Analysis: Mass. FY2016 Budget Winners & Losers (but of What?)…
On balance the budget passed by the legislature and under review by Governor Charlie Baker is not bad. Like many a budget, it includes goodies for members, some substantive, others less so. One non-politician political winner is the poor, who saw the Earned Income Tax Credit bolstered. The clear political winner is Baker, even though it is possible little will change or happen as a result.
Baker got his suspension of the Pacheco Law, which requires public agencies to justify savings before privatizing government services, for the Massachusetts Bay Transit Authority. He shared a second victory with House Speaker Robert DeLeo, who slew the Senate’s proposed income tax freeze as a means to finance the EITC.
There is little controversy in this budget and after last fiscal year’s roller coaster, legislators can be forgiven for actively avoiding any.
Western Massachusetts’s bounty included parks and recreation funds for the region and repairs to an out-of-commission bridge connecting Ludlow and Wilbraham. There was some substantive policy, too.
— Eric Lesser (@EricLesser) July 11, 2015
Freshman Senator Eric Lesser top policy objectives on the opiate crisis made the cut in the form of a crackdown on pharmacy shopping and greater availability of anti-overdose medication naloxone (Narcan). An amendment of his that would order a study of Boston-Springfield rail service was not in the final budget. His bill to the same effect remains alive and pending before the Transportation Committee.
In the short-term, the decision to use a business tax break—apparently to the relative surprise of the business community—to finance the EITC, is a net win for the working poor. But now the income tax remains free to ratchet down until it hits 5% (presently it is 5.15%), saving individuals a fraction of a pittance while costing the commonwealth real money better spent on local aid, roads or education.
The Senate voted to stop this needless bloodletting, a relic from a since tweaked 2000 referendum obviated by not one, but two recessions. The House and governor refused. The former’s decision is no surprise given the fear political distortion artists like Mass Fiscal, have instilled in pols, especially reps.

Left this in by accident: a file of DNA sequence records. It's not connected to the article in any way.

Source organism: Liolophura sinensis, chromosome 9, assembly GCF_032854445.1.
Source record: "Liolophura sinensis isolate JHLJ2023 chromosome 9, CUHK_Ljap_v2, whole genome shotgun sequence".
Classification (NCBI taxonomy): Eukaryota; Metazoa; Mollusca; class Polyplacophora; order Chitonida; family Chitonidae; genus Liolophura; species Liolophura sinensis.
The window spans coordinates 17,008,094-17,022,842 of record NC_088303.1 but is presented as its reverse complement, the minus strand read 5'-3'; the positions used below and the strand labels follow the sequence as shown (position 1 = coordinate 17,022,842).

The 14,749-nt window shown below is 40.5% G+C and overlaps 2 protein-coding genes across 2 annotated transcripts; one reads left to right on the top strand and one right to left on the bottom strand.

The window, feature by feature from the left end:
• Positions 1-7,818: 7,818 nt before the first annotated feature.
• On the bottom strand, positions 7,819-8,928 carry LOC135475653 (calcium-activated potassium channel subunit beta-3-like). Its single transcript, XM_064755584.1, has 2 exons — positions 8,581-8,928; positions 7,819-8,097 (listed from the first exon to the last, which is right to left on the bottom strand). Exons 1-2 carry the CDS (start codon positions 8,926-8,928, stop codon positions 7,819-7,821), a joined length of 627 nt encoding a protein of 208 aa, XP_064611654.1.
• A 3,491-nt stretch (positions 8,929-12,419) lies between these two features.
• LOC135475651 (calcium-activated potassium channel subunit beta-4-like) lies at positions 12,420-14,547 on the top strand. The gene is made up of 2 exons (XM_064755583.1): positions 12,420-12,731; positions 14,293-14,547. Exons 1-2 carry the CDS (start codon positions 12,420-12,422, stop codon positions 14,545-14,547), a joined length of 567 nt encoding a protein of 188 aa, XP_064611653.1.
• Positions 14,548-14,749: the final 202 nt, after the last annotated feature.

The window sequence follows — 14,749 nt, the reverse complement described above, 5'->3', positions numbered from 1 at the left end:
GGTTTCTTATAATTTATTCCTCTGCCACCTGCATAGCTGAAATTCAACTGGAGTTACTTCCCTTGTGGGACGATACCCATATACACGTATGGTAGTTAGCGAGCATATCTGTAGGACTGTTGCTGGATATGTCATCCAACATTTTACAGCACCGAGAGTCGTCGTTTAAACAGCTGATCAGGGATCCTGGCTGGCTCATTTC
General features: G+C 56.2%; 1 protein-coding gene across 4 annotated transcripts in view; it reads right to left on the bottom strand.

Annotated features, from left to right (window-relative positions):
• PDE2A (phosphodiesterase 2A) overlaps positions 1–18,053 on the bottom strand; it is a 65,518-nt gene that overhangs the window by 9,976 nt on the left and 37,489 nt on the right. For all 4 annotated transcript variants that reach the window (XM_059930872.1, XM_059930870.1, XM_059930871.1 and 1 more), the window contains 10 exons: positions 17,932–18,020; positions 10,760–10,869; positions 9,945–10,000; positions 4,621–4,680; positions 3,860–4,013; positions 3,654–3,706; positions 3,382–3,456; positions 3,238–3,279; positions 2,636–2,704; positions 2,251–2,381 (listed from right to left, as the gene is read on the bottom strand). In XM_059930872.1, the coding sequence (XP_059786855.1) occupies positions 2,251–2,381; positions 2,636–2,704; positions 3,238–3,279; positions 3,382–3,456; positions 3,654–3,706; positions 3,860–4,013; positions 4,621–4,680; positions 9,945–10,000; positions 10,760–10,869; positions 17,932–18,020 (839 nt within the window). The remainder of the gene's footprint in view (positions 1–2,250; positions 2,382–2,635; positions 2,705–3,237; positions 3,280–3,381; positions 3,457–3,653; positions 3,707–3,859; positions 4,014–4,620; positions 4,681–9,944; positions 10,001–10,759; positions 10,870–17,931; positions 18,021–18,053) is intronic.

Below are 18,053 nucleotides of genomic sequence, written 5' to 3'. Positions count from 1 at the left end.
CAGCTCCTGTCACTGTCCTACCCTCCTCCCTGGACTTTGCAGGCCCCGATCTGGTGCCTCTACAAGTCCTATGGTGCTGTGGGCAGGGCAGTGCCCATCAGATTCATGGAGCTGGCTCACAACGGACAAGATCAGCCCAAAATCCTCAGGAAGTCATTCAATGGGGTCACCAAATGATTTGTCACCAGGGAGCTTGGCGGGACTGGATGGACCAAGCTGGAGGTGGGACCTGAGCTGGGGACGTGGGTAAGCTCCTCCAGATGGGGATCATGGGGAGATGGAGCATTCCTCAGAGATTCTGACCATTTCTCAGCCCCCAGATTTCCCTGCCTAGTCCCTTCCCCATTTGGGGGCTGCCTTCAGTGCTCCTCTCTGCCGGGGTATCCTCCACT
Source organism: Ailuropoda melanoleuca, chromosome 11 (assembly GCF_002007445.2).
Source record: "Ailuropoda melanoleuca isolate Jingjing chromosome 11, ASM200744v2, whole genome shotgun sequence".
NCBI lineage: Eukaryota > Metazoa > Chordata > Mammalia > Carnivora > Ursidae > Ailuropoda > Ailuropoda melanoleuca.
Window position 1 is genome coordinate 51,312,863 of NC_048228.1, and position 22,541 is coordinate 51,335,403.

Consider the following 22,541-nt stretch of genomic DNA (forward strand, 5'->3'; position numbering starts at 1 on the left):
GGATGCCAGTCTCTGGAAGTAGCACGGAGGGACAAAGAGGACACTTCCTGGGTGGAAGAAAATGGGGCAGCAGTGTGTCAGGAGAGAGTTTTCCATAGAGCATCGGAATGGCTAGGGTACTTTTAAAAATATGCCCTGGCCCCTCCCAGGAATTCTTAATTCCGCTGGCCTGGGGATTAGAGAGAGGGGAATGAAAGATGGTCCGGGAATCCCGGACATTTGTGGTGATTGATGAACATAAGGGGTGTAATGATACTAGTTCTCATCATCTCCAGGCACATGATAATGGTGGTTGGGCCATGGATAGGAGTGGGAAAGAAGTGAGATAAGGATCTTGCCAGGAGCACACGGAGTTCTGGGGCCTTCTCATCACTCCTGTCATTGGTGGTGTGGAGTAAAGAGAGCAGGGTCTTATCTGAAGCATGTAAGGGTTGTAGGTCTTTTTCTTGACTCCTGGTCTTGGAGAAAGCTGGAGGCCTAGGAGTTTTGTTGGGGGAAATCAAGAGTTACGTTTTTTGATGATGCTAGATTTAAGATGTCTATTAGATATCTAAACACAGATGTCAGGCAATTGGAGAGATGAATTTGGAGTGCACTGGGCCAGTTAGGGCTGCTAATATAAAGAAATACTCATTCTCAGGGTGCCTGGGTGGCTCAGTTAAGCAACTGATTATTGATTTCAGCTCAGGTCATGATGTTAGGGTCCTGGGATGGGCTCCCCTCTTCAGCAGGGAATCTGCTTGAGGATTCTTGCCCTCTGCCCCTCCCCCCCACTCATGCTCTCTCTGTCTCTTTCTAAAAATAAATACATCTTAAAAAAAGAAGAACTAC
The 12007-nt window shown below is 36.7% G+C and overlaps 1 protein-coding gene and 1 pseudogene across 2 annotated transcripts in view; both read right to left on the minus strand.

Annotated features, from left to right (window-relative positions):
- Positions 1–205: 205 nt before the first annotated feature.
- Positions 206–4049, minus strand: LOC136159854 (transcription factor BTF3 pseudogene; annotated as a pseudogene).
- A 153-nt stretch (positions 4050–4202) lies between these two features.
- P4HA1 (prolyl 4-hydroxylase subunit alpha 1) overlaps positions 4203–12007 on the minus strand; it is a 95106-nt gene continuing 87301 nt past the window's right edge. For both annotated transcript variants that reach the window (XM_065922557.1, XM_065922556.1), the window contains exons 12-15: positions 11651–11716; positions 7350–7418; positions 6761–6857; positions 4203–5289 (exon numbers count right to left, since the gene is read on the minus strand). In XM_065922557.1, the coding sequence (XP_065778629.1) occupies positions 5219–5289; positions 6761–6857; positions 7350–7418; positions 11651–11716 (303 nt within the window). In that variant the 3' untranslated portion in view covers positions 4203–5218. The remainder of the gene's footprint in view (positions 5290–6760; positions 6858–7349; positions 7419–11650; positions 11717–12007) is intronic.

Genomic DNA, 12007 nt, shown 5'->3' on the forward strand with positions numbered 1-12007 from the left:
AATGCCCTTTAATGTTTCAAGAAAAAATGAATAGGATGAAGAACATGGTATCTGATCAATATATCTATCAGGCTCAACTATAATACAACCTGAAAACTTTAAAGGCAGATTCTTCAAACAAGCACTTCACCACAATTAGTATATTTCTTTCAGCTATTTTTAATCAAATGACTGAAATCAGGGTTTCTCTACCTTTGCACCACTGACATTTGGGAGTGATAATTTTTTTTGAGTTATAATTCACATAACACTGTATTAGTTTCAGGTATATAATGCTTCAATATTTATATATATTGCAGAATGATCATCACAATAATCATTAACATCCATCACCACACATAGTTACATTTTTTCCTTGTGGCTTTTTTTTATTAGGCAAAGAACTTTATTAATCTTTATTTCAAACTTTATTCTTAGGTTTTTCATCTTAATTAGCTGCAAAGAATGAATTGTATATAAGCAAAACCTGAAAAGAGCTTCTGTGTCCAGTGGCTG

Baker’s resistance fits his party, but not his biggest selling point: knowing how to run things. With healthcare costs going up and question marks around casino income multiplying, it might seem prudent for an executive who campaigned as if he wrote Zen & the Art of Management to hit the pause button and stabilize the tax rate.
Like many pols, Baker likes to trot out how the 5% rate is the voters’ will, but their will mattered less last year when he proposed overturning casino repeal should it pass. It failed, but that does not undo the hypocrisy of using an old ballot question as a shield against common sense present day budgeting.
The governor’s successful suspension of the Pacheco law may also prove a fleeting victory. While Baker “won” politically, all the legislature did was split the baby.
After the MBTA’s wintry disaster, lawmakers really want no part of a fix—especially if it does not work—unless absolutely necessary, so they gave Baker a little latitude. As Massterlist observed Wednesday, a three-year suspension may prove too short a time period for private firms to seriously consider.
Nobody but the most ardent leftists oppose privatization completely. The Pacheco law asks for more than caprice before doing so. Suspending or ending it, as its namesake contended, could put middle class job security at risk. The MBTA’s labor unions, who opposed the suspension, certainly had a hand in the T’s dysfunction, but that is quite separate from the state’s standard on whether it or a contractor performs a service.
The upshot is Baker’s popularity endures for now. Arguably the stage is set for him to prove his managing prowess is more than rhetorical flourish, but only by so much. In the end, he and legislature may only have kicked the can down the road until the day of reckoning…or at least next year’s budget.